S. Griffin (Griff) Singer has devoted almost 60 years to journalism, in practice and as an educator. He retired from the University of Texas School of Journalism in 2003 but still is active part-time; seven of his former students have won Pulitzer Prizes. As a reporter and editor, he has worked at the Arlington Citizen-Journal, The Houston Chronicle and the San Antonio Light. A Dallas native, Singer was an assistant city editor at The Dallas Morning News at the time of the JFK assassination and the trial of Jack Ruby.
Award-winning journalist Bob Schieffer of the CBS news program “Face the Nation” will give the 2011 Rosine Smith Sammons Lecture in Media Ethics, presented by the Division of Journalism in SMU’s Meadows School of the Arts. The lecture begins at 8 p.m. Oct. 4 in Caruth Auditorium, Owen Arts Center, and will be followed immediately by a reception in the lobby.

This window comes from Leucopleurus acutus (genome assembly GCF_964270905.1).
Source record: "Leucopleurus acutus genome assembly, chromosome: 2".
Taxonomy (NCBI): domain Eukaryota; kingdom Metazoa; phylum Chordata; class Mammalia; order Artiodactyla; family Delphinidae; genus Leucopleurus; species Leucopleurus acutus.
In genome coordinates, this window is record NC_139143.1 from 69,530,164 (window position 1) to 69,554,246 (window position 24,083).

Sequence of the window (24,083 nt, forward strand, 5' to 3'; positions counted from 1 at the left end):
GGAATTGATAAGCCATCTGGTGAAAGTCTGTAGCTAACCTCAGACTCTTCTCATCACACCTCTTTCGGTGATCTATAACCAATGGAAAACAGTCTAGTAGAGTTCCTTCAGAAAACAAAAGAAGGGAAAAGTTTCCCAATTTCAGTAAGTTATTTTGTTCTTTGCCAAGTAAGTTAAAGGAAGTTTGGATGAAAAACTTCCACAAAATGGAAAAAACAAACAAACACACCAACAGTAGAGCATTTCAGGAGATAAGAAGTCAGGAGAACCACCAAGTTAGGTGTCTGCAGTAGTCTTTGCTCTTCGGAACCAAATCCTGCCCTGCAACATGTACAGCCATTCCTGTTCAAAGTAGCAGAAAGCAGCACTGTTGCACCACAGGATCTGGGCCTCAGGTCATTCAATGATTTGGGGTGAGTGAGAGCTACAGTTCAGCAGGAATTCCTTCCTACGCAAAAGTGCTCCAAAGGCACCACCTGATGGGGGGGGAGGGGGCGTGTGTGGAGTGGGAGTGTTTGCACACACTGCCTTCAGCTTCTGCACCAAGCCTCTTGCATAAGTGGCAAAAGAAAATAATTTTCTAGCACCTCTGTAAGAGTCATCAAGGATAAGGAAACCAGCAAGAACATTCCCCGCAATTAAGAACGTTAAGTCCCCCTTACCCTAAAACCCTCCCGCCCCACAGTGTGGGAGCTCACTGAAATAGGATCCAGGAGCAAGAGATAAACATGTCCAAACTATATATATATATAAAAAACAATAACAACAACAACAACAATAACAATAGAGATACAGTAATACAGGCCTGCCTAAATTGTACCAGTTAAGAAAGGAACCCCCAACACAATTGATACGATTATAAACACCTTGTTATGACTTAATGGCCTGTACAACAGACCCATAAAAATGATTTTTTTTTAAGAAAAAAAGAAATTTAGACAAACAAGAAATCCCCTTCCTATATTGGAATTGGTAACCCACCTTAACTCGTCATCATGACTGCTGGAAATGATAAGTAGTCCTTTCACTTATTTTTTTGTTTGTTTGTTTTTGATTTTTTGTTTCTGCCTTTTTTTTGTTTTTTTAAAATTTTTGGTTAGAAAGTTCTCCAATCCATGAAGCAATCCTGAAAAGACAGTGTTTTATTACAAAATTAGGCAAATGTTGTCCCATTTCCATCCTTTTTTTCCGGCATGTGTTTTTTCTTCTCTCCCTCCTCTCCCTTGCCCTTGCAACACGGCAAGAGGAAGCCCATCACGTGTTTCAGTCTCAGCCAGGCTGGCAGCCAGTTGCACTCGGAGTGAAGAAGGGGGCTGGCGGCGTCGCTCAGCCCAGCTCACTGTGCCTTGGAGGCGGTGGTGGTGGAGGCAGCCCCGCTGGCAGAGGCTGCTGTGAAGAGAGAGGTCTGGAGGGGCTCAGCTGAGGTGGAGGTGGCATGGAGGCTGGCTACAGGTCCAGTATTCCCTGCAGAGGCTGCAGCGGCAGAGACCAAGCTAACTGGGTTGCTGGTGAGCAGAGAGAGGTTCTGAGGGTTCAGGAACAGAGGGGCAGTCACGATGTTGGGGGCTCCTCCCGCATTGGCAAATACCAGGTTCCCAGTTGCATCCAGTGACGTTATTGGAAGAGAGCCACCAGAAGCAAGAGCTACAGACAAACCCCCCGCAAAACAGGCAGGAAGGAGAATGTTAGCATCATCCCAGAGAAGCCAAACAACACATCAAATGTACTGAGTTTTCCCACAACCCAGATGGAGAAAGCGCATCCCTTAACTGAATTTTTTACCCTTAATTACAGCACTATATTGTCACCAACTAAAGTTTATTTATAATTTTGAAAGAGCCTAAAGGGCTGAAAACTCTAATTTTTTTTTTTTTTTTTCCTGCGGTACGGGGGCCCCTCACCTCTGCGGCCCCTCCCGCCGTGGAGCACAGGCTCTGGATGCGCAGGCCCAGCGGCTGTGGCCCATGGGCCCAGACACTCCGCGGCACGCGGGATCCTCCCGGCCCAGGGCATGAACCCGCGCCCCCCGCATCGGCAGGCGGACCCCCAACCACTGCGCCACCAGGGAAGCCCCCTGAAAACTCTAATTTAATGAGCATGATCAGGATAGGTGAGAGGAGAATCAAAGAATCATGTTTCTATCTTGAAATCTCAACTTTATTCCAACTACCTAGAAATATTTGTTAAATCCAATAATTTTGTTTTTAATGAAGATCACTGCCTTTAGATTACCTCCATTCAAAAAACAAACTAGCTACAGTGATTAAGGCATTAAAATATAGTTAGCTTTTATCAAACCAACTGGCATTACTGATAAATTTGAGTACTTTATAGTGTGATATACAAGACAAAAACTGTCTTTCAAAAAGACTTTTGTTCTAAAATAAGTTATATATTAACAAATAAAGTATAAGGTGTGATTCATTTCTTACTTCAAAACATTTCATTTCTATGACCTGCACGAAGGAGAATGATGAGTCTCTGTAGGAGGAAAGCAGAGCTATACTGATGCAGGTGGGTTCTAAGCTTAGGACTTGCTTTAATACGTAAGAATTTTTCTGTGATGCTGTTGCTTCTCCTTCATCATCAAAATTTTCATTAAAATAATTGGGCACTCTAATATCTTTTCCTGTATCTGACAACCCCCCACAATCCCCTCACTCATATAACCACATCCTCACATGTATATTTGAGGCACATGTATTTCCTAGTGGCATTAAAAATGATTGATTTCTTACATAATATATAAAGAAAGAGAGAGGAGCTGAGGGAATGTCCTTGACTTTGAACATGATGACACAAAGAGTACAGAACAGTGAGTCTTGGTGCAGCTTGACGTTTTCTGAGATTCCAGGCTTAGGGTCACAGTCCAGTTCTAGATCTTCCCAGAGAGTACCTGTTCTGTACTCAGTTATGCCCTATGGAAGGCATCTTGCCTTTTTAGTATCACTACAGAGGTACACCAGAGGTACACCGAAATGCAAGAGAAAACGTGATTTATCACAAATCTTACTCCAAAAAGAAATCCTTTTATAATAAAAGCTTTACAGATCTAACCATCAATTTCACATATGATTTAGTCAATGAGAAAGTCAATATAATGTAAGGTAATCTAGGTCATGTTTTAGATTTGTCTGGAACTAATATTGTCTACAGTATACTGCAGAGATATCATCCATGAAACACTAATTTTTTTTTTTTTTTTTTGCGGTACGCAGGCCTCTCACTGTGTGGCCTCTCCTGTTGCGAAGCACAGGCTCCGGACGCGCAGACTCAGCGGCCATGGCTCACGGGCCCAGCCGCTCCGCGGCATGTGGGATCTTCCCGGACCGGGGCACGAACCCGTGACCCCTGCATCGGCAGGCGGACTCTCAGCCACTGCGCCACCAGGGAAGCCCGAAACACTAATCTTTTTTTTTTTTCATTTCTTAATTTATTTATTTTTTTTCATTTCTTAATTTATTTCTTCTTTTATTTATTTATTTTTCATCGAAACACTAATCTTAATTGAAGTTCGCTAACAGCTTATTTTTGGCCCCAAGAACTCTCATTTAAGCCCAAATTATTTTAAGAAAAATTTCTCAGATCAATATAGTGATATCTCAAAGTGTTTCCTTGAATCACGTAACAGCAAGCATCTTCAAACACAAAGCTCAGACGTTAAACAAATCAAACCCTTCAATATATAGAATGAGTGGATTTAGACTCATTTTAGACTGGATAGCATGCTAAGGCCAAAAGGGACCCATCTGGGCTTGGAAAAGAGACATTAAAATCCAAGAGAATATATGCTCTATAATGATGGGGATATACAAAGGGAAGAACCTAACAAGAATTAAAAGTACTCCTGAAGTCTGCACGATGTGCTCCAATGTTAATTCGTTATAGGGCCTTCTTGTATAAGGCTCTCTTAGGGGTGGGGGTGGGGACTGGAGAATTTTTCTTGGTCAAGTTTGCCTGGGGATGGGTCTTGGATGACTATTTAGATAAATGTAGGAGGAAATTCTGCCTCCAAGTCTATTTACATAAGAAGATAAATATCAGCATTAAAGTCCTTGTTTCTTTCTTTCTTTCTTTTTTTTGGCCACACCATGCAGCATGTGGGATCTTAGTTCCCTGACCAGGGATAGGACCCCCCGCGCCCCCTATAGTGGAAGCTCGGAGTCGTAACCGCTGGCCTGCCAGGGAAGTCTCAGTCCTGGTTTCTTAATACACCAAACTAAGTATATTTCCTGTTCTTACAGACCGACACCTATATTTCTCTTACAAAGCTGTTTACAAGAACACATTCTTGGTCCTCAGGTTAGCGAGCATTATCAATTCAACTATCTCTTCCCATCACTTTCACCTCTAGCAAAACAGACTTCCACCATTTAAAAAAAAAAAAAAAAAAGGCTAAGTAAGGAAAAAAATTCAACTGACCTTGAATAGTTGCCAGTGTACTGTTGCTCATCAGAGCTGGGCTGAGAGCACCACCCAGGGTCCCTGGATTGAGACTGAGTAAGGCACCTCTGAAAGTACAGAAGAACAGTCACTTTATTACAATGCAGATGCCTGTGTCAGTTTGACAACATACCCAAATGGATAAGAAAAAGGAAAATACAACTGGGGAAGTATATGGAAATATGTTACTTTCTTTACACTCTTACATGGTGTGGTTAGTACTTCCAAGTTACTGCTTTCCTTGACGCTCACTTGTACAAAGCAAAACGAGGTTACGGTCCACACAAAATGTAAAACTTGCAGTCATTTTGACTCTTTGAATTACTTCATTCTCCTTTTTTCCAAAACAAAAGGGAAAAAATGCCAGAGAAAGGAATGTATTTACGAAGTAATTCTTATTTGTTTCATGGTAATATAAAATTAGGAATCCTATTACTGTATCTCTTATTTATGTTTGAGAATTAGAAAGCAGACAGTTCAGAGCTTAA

Schieffer is broadcast journalism’s most experienced Washington reporter. He has been the CBS network’s chief Washington correspondent since 1982, and the anchor and moderator of its Sunday public affairs show, “Face the Nation,” since 1991.
He is one of the few reporters to have covered all four major beats in the nation’s capital – the White House, the Pentagon, the State Department and Capitol Hill. He has covered every presidential campaign and been a floor reporter at all of the Democratic and Republican National Conventions since 1972.
Schieffer has won numerous broadcast journalism awards, including seven Emmys. In addition, he is a member of the Broadcast/Cable Hall of Fame and has been named a “Living Legend” by the Library of Congress.
A native of Austin, he began his career at The Fort Worth Star-Telegram and in 1965 became the first reporter from a Texas newspaper to report from Vietnam. He later became news anchor at WBAP-TV Dallas/Fort Worth, a post that eventually led to his joining CBS News.
Author, political journalist and broadcaster Gwen Ifill will present SMU’s 2009 Rosine Smith Sammons Lecture in Media Ethics at 8 p.m. Oct. 1 in Caruth Auditorium, Owen Arts Center.